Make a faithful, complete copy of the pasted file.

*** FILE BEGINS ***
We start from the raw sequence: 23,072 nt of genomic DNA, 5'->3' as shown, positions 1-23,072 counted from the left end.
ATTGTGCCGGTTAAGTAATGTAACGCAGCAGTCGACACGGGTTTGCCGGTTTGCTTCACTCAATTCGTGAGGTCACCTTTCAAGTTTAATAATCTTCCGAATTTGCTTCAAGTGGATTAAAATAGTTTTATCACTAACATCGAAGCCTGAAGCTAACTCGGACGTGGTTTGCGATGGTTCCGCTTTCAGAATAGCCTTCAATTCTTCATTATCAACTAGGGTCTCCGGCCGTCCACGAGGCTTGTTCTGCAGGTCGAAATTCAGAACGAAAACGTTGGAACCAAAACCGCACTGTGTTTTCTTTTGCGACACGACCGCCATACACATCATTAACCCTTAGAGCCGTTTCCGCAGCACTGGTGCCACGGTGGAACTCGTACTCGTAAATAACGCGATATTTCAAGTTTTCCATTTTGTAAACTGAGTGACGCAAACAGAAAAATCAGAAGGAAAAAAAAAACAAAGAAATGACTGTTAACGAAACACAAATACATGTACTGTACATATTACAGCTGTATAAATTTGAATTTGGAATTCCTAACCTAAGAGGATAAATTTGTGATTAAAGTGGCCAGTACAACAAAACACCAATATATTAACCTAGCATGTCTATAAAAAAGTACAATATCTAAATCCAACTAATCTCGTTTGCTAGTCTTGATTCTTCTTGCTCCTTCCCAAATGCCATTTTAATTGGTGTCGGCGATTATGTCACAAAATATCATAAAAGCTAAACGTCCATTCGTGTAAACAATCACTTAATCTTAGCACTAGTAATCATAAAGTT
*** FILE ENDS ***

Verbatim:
We start from the raw sequence: 23,072 nt of genomic DNA, 5'->3' as shown, positions 1-23,072 counted from the left end.
ATTGTGCCGGTTAAGTAATGTAACGCAGCAGTCGACACGGGTTTGCCGGTTTGCTTCACTCAATTCGTGAGGTCACCTTTCAAGTTTAATAATCTTCCGAATTTGCTTCAAGTGGATTAAAATAGTTTTATCACTAACATCGAAGCCTGAAGCTAACTCGGACGTGGTTTGCGATGGTTCCGCTTTCAGAATAGCCTTCAATTCTTCATTATCAACTAGGGTCTCCGGCCGTCCACGAGGCTTGTTCTGCAGGTCGAAATTCAGAACGAAAACGTTGGAACCAAAACCGCACTGTGTTTTCTTTTGCGACACGACCGCCATACACATCATTAACCCTTAGAGCCGTTTCCGCAGCACTGGTGCCACGGTGGAACTCGTACTCGTAAATAACGCGATATTTCAAGTTTTCCATTTTGTAAACTGAGTGACGCAAACAGAAAAATCAGAAGGAAAAAAAAAACAAAGAAATGACTGTTAACGAAACACAAATACATGTACTGTACATATTACAGCTGTATAAATTTGAATTTGGAATTCCTAACCTAAGAGGATAAATTTGTGATTAAAGTGGCCAGTACAACAAAACACCAATATATTAACCTAGCATGTCTATAAAAAAGTACAATATCTAAATCCAACTAATCTCGTTTGCTAGTCTTGATTCTTCTTGCTCCTTCCCAAATGCCATTTTAATTGGTGTCGGCGATTATGTCACAAAATATCATAAAAGCTAAACGTCCATTCGTGTAAACAATCACTTAATCTTAGCACTAGTAATCATAAAGTT